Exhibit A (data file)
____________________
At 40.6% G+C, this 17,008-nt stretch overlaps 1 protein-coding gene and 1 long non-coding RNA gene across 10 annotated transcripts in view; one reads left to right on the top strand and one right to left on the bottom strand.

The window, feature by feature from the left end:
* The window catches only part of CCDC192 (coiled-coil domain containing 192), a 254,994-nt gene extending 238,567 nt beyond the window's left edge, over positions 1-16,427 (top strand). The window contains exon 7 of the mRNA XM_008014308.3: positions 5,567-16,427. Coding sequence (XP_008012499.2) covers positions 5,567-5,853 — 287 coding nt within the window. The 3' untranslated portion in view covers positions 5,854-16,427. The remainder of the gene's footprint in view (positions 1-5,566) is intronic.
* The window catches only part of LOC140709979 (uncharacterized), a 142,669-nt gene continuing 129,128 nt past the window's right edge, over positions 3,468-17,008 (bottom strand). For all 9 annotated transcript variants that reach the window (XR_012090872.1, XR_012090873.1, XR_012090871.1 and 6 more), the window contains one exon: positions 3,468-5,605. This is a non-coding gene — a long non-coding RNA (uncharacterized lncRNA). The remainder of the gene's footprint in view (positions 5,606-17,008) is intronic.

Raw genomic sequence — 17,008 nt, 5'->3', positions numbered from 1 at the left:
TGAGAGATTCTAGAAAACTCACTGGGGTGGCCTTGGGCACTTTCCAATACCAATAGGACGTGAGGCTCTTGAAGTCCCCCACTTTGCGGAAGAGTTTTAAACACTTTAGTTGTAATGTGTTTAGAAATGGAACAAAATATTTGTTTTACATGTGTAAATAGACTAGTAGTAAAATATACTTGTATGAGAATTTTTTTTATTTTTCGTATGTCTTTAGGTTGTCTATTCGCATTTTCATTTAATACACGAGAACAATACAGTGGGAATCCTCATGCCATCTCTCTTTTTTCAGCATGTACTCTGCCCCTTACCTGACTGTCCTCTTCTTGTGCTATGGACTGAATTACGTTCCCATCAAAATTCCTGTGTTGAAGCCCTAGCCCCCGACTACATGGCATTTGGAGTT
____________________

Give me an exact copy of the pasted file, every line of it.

At 40.6% G+C, this 17,008-nt stretch overlaps 1 protein-coding gene and 1 long non-coding RNA gene across 10 annotated transcripts in view; one reads left to right on the top strand and one right to left on the bottom strand.

The window, feature by feature from the left end:
* The window catches only part of CCDC192 (coiled-coil domain containing 192), a 254,994-nt gene extending 238,567 nt beyond the window's left edge, over positions 1-16,427 (top strand). The window contains exon 7 of the mRNA XM_008014308.3: positions 5,567-16,427. Coding sequence (XP_008012499.2) covers positions 5,567-5,853 — 287 coding nt within the window. The 3' untranslated portion in view covers positions 5,854-16,427. The remainder of the gene's footprint in view (positions 1-5,566) is intronic.
* The window catches only part of LOC140709979 (uncharacterized), a 142,669-nt gene continuing 129,128 nt past the window's right edge, over positions 3,468-17,008 (bottom strand). For all 9 annotated transcript variants that reach the window (XR_012090872.1, XR_012090873.1, XR_012090871.1 and 6 more), the window contains one exon: positions 3,468-5,605. This is a non-coding gene — a long non-coding RNA (uncharacterized lncRNA). The remainder of the gene's footprint in view (positions 5,606-17,008) is intronic.

Raw genomic sequence — 17,008 nt, 5'->3', positions numbered from 1 at the left:
TGAGAGATTCTAGAAAACTCACTGGGGTGGCCTTGGGCACTTTCCAATACCAATAGGACGTGAGGCTCTTGAAGTCCCCCACTTTGCGGAAGAGTTTTAAACACTTTAGTTGTAATGTGTTTAGAAATGGAACAAAATATTTGTTTTACATGTGTAAATAGACTAGTAGTAAAATATACTTGTATGAGAATTTTTTTTATTTTTCGTATGTCTTTAGGTTGTCTATTCGCATTTTCATTTAATACACGAGAACAATACAGTGGGAATCCTCATGCCATCTCTCTTTTTTCAGCATGTACTCTGCCCCTTACCTGACTGTCCTCTTCTTGTGCTATGGACTGAATTACGTTCCCATCAAAATTCCTGTGTTGAAGCCCTAGCCCCCGACTACATGGCATTTGGAGTT